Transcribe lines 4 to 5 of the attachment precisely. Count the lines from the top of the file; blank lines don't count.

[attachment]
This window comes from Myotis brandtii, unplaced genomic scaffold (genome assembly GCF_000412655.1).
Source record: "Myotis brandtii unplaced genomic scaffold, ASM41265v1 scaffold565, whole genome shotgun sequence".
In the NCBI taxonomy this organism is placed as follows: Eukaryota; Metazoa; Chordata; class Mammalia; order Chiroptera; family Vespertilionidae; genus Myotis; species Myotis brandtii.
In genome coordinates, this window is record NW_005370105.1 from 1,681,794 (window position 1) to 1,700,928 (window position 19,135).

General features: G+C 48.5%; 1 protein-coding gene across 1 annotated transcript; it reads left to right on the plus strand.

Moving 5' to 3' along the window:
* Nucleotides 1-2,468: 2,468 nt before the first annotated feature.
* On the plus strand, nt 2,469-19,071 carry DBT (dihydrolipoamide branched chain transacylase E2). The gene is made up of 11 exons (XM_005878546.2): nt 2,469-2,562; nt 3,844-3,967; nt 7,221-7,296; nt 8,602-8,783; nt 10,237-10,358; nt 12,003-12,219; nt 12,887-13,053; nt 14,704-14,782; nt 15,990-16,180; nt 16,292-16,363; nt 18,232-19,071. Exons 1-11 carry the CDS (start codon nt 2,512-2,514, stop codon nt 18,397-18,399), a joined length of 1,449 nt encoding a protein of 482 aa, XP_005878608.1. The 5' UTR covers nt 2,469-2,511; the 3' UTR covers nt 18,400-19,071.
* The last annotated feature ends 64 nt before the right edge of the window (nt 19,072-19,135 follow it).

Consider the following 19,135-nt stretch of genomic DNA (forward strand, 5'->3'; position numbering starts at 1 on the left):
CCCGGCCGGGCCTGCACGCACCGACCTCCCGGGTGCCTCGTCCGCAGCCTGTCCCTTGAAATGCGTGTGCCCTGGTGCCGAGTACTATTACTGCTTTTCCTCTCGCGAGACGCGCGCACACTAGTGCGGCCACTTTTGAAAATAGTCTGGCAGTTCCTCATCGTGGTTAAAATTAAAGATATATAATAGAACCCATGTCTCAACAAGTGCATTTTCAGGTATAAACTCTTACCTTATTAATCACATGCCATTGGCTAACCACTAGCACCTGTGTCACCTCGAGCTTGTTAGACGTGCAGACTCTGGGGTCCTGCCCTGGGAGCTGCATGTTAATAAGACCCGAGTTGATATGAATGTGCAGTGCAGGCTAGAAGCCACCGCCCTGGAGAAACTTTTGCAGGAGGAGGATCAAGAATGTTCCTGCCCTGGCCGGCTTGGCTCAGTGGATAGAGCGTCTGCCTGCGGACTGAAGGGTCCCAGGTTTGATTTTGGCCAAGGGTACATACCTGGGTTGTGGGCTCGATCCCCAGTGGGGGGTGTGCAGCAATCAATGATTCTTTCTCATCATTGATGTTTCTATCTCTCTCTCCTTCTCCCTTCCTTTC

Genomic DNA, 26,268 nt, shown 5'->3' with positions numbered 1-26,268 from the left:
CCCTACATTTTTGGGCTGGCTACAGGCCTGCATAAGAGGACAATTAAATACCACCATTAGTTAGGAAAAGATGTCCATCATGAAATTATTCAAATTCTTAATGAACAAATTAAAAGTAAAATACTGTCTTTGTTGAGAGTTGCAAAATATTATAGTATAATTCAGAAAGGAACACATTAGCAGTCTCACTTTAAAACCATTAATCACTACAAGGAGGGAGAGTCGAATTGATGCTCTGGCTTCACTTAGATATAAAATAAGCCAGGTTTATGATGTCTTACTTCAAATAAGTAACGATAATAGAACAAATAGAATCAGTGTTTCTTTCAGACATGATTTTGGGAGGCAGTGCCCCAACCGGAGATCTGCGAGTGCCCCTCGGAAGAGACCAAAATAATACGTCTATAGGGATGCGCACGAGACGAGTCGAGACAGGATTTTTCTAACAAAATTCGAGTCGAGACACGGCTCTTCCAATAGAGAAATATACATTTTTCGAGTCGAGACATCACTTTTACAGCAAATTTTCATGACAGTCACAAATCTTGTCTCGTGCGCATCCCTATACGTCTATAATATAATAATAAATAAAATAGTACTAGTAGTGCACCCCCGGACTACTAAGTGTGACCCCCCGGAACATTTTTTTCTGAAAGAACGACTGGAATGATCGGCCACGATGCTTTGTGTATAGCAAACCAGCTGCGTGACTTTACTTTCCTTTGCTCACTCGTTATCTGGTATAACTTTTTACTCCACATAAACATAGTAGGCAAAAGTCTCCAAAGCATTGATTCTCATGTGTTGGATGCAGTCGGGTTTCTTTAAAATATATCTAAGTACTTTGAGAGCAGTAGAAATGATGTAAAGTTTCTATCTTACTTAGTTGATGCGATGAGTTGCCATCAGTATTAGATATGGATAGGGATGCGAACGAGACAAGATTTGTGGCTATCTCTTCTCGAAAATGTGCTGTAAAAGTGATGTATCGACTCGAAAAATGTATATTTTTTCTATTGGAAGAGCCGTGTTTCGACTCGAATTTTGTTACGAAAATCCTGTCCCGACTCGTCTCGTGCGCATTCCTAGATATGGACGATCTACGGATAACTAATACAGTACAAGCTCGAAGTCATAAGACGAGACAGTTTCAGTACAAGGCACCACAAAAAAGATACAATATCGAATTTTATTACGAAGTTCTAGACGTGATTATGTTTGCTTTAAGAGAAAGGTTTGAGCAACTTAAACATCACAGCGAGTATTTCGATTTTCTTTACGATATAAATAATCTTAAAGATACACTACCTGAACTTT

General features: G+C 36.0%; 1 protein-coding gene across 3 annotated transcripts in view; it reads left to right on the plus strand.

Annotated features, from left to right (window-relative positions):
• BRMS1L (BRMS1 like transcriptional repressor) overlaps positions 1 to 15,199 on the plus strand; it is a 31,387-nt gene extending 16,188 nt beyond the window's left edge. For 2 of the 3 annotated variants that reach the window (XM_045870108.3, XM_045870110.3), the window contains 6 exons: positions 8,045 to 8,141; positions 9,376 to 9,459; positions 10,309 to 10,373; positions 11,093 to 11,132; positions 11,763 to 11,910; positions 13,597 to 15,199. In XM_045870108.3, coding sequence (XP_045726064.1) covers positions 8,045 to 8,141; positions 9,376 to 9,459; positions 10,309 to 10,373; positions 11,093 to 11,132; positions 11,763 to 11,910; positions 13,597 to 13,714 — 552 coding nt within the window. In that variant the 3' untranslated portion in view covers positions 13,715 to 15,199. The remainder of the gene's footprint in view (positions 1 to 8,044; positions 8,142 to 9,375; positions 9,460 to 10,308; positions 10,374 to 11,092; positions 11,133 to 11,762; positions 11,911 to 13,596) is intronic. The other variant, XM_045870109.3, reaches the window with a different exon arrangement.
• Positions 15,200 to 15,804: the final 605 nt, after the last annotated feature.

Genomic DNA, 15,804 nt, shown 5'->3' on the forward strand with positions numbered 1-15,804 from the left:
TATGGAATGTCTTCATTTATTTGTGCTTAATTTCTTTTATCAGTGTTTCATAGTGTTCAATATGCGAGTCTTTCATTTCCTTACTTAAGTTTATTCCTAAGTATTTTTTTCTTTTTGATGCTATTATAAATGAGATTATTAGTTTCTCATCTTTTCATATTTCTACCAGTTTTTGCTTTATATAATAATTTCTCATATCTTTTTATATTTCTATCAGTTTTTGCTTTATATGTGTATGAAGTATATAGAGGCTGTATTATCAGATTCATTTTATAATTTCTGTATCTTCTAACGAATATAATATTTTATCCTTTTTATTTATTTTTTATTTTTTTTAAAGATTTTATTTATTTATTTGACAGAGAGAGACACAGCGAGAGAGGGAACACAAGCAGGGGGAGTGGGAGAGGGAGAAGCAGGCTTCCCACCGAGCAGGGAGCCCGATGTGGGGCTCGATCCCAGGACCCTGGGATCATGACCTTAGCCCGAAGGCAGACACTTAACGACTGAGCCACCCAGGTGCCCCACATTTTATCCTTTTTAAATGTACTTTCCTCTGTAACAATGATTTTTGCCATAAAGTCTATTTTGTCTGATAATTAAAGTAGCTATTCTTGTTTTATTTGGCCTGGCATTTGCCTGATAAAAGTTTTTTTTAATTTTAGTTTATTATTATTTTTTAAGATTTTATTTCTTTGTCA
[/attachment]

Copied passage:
In genome coordinates, this window is record NW_005370105.1 from 1,681,794 (window position 1) to 1,700,928 (window position 19,135).

General features: G+C 48.5%; 1 protein-coding gene across 1 annotated transcript; it reads left to right on the plus strand.